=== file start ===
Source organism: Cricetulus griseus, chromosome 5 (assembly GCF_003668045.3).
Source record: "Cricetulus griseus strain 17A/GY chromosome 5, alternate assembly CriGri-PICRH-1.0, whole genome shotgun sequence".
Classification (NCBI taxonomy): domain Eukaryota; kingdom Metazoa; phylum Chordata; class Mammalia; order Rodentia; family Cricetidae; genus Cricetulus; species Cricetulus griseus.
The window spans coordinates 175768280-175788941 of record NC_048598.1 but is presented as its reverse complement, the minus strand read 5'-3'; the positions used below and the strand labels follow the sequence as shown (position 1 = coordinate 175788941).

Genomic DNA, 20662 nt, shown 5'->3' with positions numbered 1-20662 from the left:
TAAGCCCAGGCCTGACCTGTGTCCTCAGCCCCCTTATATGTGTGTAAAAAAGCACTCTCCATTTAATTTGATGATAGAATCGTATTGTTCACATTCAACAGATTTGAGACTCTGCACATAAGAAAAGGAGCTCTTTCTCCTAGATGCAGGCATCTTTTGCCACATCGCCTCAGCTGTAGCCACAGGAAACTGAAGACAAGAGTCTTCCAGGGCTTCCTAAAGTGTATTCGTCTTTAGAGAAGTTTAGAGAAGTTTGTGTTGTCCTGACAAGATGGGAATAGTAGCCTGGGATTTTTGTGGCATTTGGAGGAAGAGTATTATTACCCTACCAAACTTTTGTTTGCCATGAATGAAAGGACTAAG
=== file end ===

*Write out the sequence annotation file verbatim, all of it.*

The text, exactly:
Source organism: Cricetulus griseus, chromosome 5 (assembly GCF_003668045.3).
Source record: "Cricetulus griseus strain 17A/GY chromosome 5, alternate assembly CriGri-PICRH-1.0, whole genome shotgun sequence".
Classification (NCBI taxonomy): domain Eukaryota; kingdom Metazoa; phylum Chordata; class Mammalia; order Rodentia; family Cricetidae; genus Cricetulus; species Cricetulus griseus.
The window spans coordinates 175768280-175788941 of record NC_048598.1 but is presented as its reverse complement, the minus strand read 5'-3'; the positions used below and the strand labels follow the sequence as shown (position 1 = coordinate 175788941).

Genomic DNA, 20662 nt, shown 5'->3' with positions numbered 1-20662 from the left:
TAAGCCCAGGCCTGACCTGTGTCCTCAGCCCCCTTATATGTGTGTAAAAAAGCACTCTCCATTTAATTTGATGATAGAATCGTATTGTTCACATTCAACAGATTTGAGACTCTGCACATAAGAAAAGGAGCTCTTTCTCCTAGATGCAGGCATCTTTTGCCACATCGCCTCAGCTGTAGCCACAGGAAACTGAAGACAAGAGTCTTCCAGGGCTTCCTAAAGTGTATTCGTCTTTAGAGAAGTTTAGAGAAGTTTGTGTTGTCCTGACAAGATGGGAATAGTAGCCTGGGATTTTTGTGGCATTTGGAGGAAGAGTATTATTACCCTACCAAACTTTTGTTTGCCATGAATGAAAGGACTAAG